Cloud Watching.

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I’ve spent the summer fascinated by clouds.

When I was a little girl, I spent countless hours lying on the grass, watching clouds float by, trying to see dragons or trucks or sand castles in the fluffy white shapes twisting and shifting in the bright blue sky.

And this summer, for whatever reason, I’ve gotten back in the habit.

I’m still trying to find dragons. But it seems as I’ve gotten older, the shapes change faster than they used to.

No more do I see the shape and I blink and…it’s gone.

And I think, this is life.

For so many years, my father was a steady part of my life. Always there. Always ready to watch one of my kids when needed, or show up to help when something at my house needed fixing, or to offer advice when we were unsure about the next big step we should take. The last time I saw him, he was power washing the house, smiling and waving at me when I dropped my mom off at home.

And the next morning, he was gone. Just like that.

As I fell on the floor of the garage, crying out for my daddy, I wanted to rewind. I wanted so much to reach out and grab hold of the days before, squeezing those moments in my hands, holding them close to my heart and never letting them go.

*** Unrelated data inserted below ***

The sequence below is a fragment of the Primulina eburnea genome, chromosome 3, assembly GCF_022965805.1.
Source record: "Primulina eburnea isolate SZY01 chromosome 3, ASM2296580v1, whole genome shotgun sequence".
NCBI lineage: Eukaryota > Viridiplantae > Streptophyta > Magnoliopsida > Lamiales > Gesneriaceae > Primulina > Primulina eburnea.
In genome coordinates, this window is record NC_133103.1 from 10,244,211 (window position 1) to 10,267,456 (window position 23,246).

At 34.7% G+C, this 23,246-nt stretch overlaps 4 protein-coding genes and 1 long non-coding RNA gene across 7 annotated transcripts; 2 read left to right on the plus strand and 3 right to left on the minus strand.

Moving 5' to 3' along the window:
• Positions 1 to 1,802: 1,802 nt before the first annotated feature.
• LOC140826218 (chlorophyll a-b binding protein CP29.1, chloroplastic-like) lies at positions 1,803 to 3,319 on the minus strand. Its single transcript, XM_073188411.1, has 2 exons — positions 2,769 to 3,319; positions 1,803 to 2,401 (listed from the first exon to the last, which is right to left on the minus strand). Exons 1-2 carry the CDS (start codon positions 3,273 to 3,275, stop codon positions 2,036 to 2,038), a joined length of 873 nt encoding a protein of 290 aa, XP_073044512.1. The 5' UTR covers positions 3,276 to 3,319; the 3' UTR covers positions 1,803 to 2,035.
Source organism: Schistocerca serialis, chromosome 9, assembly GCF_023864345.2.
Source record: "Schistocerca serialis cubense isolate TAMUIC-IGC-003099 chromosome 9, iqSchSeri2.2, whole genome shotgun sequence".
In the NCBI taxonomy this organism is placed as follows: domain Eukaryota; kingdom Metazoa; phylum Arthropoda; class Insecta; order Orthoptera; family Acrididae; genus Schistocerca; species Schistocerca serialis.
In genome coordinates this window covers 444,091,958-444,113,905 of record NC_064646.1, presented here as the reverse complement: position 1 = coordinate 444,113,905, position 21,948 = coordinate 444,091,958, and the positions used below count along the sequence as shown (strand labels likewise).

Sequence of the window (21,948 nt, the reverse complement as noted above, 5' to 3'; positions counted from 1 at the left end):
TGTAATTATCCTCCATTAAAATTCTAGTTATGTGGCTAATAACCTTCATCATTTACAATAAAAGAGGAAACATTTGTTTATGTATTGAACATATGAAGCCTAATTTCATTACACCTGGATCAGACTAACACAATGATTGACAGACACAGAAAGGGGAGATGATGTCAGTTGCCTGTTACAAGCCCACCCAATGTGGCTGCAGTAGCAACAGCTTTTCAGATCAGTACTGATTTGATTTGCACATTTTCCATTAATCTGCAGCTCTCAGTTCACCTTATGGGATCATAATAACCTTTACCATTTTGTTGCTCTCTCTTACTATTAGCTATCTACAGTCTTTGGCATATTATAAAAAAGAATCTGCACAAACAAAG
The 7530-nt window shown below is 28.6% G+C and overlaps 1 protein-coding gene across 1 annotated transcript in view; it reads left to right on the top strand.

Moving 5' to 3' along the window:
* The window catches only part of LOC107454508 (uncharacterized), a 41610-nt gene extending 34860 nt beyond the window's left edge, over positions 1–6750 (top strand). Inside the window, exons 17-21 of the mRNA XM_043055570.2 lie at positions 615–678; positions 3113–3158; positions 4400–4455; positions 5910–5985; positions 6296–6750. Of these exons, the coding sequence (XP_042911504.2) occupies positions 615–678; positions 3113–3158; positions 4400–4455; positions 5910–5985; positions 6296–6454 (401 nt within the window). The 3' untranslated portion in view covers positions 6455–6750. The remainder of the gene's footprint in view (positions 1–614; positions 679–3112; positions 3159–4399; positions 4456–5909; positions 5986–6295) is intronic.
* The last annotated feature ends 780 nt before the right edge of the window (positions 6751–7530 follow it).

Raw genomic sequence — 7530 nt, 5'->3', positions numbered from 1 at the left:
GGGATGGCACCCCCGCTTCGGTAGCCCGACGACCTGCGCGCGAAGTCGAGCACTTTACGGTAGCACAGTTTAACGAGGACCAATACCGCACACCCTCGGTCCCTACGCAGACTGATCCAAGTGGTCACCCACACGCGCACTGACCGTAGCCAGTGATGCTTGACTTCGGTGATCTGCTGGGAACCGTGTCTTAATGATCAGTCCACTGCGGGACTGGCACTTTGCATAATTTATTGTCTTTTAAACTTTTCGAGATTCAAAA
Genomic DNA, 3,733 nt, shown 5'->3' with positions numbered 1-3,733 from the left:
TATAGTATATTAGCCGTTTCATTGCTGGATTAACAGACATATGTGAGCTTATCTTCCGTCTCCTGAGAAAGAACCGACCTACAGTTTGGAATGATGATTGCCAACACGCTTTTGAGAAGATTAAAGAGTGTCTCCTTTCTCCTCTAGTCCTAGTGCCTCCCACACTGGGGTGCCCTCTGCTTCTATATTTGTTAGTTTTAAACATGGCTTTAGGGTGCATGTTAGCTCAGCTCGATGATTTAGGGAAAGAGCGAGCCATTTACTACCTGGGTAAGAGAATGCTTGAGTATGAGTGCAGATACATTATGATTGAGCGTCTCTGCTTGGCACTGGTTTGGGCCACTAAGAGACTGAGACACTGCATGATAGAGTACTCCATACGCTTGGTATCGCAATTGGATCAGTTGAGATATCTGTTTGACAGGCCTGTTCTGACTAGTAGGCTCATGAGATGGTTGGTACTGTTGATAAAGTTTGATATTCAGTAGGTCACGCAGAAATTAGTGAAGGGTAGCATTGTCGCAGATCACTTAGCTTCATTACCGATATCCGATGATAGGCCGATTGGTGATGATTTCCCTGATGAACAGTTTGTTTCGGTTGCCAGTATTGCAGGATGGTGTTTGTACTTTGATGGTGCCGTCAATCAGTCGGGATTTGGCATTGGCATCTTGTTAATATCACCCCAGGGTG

But I couldn’t. Because clouds keep changing, even when we aren’t ready.

When my sister was sick, it seemed for a while that the clouds were frozen in space.

Everything was frozen. Even me. My soul.

Numb and frozen.

Then suddenly everything was in frantic motion again, and I wanted to re-freeze it. The night my sister died, I held her ankles. Everyone else was holding her hands or kissing her face and the only free space was her ankles, so I held on with everything I had.

But the cloud shifted anyway, and it cracked my soul with such violence, I wasn’t sure I could ever watch the clouds again.

It’s hard to live that way, not looking at the clouds.

It’s hard to watch my mom keep trying to shift and adjust when the clouds change.

Two weeks ago, my mom’s little dog got out of the fence and disappeared.

Immediately, my kids drove over to Mom’s house to look for him, but he wasn’t anywhere to be found. I put his picture up on Facebook, on local animal shelter pages, on Craigslist.

Every day since he’s been gone, I get up a little earlier and check the animal shelter pages for stray dogs.

I keep hoping to see his tiny face, so I can get him and bring him home to my mom.

No luck, so far.

I hate it.

I wish the clouds could just stay put. Just for a minute.

Just long enough to find the shapes and be able to sit and enjoy them.

Long enough to catch them in my hands and hold tight.

But they won’t, because that isn’t the way of clouds.

So I have to learn to appreciate those fleeting seconds when the shapes are just right, just exactly what I was looking for.

Because I know that in a fraction of a second they will change, but at least I had the joy of seeing the dragon.

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